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Latest Posts

Does Lumigan Grow Eyelashes?

Last year I blogged about a new FDA approval for Lumigan (Bimatoprost) ophthalmic solution for glaucoma to be used as a safe way to grow eyelashes. I thought the readers of EverythingHealth would enjoy seeing if it really worked.

You be the judge..the before photo shows eyelashes (with mascara, of course) before using Lumigan. The 2nd photo shows eyelashes after 6 weeks of use. The manufacturer states it takes 8 weeks for full benefit.

*This blog post was originally published at EverythingHealth*

Playing Tennis In Prison

I spent this morning on the “yard” at San Quintin Prison, playing tennis with the inmates. The prison has a tennis court, built right in the middle of the yard with hundreds of inmates shuffling about, shooting hoops, playing dominoes, working out or just milling about.

The guys who play tennis are a remarkable bunch. They are serious about their game, play whenever they can during the week and are really happy on Saturday morning when authorized “outsiders” come to play with them.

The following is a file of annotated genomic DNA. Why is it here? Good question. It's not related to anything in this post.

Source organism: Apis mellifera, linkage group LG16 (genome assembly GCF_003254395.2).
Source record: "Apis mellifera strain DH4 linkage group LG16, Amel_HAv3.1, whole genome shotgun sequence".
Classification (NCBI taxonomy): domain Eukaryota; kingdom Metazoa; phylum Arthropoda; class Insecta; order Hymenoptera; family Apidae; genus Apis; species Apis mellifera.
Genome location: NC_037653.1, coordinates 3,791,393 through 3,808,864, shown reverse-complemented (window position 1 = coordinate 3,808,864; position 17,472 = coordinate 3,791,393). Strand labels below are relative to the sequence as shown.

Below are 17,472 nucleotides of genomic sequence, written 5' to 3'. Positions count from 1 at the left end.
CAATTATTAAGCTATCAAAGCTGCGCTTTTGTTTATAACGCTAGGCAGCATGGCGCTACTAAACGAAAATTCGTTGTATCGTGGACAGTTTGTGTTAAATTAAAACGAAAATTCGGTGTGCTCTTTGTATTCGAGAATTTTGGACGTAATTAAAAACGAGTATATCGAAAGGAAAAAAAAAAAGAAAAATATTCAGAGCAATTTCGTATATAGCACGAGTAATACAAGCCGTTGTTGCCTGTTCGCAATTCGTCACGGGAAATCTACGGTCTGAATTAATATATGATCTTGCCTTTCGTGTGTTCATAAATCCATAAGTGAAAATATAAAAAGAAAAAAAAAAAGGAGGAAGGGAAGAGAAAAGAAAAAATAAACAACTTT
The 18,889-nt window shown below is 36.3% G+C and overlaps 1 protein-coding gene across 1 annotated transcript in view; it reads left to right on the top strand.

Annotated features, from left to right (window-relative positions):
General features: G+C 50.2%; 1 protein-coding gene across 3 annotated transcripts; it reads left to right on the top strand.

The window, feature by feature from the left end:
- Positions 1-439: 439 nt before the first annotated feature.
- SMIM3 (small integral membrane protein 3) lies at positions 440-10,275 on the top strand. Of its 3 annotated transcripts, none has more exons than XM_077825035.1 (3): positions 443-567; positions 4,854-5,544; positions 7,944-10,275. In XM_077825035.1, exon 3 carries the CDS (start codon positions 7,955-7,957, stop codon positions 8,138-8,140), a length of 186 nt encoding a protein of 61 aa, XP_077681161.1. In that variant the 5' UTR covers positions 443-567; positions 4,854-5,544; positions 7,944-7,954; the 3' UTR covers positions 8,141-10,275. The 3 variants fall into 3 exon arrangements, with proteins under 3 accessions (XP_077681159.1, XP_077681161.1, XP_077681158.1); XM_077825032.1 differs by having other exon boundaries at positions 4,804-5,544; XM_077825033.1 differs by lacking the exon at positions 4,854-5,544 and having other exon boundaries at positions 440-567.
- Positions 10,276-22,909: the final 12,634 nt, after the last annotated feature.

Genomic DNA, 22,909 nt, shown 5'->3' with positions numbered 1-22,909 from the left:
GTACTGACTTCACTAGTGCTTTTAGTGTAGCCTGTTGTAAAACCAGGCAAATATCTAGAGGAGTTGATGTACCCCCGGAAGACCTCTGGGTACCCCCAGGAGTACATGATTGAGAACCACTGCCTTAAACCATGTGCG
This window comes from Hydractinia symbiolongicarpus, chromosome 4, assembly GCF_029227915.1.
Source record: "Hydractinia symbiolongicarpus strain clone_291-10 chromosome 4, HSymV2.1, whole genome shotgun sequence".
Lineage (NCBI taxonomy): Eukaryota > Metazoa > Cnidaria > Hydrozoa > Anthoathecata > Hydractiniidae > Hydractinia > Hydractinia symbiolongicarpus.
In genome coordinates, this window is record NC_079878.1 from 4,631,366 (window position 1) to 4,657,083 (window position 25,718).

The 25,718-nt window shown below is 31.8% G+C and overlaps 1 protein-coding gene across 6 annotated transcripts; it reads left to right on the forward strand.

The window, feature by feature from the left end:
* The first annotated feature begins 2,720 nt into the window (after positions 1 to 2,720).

We play round robin; first team to 4 wins and a new foursome takes the court. They seem to have an understanding among themselves about who plays when. It is competitive but, believe it or not, very gentlemanly. Everyone is encouraging, with lots of high-fives and there is no cheating or bad line calls. The best part is when I am not playing, I am sitting on the bench with the guys, just chatting.

The tennis players in San Quintin are without attitude or posturing. Some do yoga or go to school. Some work in various prison jobs like making furniture, or stocking or cleaning cell blocks. Keep in mind some of these guys are there for life and they look pretty young to me.

In case you are thinking they have a soft life there, playing tennis and hanging out with civilians, think again. One guy showed me his lunch. It was 2 slices of white bread, a piece of bologna and mustard with a handful of corn chips. They can not receive gifts from the outside. If they have the money, they can order things from a catalog (tennis shoes, clothes, food items, personal supplies) every three months up to 30 lbs. There is no internet, no ipods, no electronics, no cable TV.